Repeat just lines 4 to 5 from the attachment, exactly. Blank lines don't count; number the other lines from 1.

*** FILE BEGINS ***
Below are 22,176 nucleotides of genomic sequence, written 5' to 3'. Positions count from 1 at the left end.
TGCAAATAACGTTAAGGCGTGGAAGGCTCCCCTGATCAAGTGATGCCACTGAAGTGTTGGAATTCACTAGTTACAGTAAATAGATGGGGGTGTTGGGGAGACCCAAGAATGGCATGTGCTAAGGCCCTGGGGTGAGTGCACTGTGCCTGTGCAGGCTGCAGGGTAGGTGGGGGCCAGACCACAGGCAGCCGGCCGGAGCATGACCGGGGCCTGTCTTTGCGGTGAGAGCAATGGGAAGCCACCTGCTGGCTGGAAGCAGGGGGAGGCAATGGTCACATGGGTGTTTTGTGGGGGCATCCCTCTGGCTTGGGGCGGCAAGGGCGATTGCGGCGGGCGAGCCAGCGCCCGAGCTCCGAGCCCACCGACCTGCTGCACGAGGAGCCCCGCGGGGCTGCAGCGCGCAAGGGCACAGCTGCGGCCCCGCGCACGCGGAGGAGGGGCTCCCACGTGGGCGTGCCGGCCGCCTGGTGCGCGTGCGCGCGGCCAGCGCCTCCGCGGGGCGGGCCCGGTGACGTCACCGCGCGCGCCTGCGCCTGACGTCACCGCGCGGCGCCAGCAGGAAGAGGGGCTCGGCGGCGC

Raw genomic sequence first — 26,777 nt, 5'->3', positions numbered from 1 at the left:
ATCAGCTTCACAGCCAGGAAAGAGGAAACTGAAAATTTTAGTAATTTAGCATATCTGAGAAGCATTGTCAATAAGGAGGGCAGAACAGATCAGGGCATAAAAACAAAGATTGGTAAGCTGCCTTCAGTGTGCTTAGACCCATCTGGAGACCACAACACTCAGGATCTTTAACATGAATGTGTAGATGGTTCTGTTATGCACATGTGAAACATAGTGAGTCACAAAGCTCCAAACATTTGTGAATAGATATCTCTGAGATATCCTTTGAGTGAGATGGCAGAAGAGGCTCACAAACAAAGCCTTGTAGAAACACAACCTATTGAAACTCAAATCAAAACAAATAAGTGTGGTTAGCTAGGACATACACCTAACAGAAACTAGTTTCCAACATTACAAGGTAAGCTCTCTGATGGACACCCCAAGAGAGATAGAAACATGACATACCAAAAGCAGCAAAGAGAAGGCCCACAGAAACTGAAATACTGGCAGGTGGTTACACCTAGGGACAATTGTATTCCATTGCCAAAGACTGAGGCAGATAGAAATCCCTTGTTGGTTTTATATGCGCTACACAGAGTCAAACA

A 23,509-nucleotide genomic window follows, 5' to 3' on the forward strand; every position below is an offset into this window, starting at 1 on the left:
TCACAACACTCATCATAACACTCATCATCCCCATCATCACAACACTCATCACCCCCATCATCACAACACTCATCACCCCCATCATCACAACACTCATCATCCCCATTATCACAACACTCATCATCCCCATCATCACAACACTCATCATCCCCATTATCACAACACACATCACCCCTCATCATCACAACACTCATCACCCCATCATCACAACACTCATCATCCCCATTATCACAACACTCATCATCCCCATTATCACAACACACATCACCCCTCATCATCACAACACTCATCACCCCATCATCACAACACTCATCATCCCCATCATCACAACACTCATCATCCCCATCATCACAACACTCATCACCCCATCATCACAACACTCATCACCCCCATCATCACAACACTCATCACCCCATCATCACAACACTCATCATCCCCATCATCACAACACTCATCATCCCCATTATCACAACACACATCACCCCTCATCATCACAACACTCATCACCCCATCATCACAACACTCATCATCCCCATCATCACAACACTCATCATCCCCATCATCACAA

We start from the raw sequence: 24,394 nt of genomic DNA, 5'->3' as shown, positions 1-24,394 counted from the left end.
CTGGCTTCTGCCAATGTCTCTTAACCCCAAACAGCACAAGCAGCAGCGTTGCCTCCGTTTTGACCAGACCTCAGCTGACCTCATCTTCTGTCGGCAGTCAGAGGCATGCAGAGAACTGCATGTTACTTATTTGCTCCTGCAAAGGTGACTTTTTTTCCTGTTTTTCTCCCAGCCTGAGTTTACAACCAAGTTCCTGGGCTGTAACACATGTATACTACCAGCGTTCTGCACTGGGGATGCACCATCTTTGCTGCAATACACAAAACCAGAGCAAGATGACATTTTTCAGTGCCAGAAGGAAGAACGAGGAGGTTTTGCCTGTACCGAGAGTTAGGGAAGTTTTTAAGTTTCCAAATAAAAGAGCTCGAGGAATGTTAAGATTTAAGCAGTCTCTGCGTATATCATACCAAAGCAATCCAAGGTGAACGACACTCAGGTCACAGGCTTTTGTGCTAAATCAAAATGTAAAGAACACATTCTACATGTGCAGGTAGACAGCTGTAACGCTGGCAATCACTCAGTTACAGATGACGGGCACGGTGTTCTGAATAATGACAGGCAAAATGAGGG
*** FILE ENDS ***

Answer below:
ATCAGCTTCACAGCCAGGAAAGAGGAAACTGAAAATTTTAGTAATTTAGCATATCTGAGAAGCATTGTCAATAAGGAGGGCAGAACAGATCAGGGCATAAAAACAAAGATTGGTAAGCTGCCTTCAGTGTGCTTAGACCCATCTGGAGACCACAACACTCAGGATCTTTAACATGAATGTGTAGATGGTTCTGTTATGCACATGTGAAACATAGTGAGTCACAAAGCTCCAAACATTTGTGAATAGATATCTCTGAGATATCCTTTGAGTGAGATGGCAGAAGAGGCTCACAAACAAAGCCTTGTAGAAACACAACCTATTGAAACTCAAATCAAAACAAATAAGTGTGGTTAGCTAGGACATACACCTAACAGAAACTAGTTTCCAACATTACAAGGTAAGCTCTCTGATGGACACCCCAAGAGAGATAGAAACATGACATACCAAAAGCAGCAAAGAGAAGGCCCACAGAAACTGAAATACTGGCAGGTGGTTACACCTAGGGACAATTGTATTCCATTGCCAAAGACTGAGGCAGATAGAAATCCCTTGTTGGTTTTATATGCGCTACACAGAGTCAAACA

A 23,509-nucleotide genomic window follows, 5' to 3' on the forward strand; every position below is an offset into this window, starting at 1 on the left: